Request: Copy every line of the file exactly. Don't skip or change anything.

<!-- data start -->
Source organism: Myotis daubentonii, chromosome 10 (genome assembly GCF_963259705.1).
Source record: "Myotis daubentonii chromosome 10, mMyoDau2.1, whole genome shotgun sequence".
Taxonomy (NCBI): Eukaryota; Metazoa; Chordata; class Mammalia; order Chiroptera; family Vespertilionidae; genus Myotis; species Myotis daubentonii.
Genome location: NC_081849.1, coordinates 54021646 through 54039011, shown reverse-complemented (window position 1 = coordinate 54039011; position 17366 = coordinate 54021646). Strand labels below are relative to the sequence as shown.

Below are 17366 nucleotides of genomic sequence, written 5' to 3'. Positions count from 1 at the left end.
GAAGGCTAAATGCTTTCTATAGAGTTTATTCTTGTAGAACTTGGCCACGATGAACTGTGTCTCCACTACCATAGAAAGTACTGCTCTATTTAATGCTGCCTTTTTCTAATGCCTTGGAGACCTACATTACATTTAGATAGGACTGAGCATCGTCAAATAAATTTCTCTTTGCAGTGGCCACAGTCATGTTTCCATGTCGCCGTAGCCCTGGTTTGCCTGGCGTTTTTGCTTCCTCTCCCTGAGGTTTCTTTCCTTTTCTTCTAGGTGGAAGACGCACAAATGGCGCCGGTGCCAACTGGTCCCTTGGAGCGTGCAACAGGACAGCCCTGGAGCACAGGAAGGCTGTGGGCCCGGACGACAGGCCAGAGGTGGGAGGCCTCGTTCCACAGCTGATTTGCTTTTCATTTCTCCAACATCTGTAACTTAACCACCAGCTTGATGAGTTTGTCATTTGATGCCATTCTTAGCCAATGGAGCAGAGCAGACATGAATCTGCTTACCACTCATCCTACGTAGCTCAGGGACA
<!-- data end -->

Source organism: Myotis daubentonii, chromosome 10 (genome assembly GCF_963259705.1).
Source record: "Myotis daubentonii chromosome 10, mMyoDau2.1, whole genome shotgun sequence".
Taxonomy (NCBI): Eukaryota; Metazoa; Chordata; class Mammalia; order Chiroptera; family Vespertilionidae; genus Myotis; species Myotis daubentonii.
Genome location: NC_081849.1, coordinates 54021646 through 54039011, shown reverse-complemented (window position 1 = coordinate 54039011; position 17366 = coordinate 54021646). Strand labels below are relative to the sequence as shown.

Below are 17366 nucleotides of genomic sequence, written 5' to 3'. Positions count from 1 at the left end.
GAAGGCTAAATGCTTTCTATAGAGTTTATTCTTGTAGAACTTGGCCACGATGAACTGTGTCTCCACTACCATAGAAAGTACTGCTCTATTTAATGCTGCCTTTTTCTAATGCCTTGGAGACCTACATTACATTTAGATAGGACTGAGCATCGTCAAATAAATTTCTCTTTGCAGTGGCCACAGTCATGTTTCCATGTCGCCGTAGCCCTGGTTTGCCTGGCGTTTTTGCTTCCTCTCCCTGAGGTTTCTTTCCTTTTCTTCTAGGTGGAAGACGCACAAATGGCGCCGGTGCCAACTGGTCCCTTGGAGCGTGCAACAGGACAGCCCTGGAGCACAGGAAGGCTGTGGGCCCGGACGACAGGCCAGAGGTGGGAGGCCTCGTTCCACAGCTGATTTGCTTTTCATTTCTCCAACATCTGTAACTTAACCACCAGCTTGATGAGTTTGTCATTTGATGCCATTCTTAGCCAATGGAGCAGAGCAGACATGAATCTGCTTACCACTCATCCTACGTAGCTCAGGGACA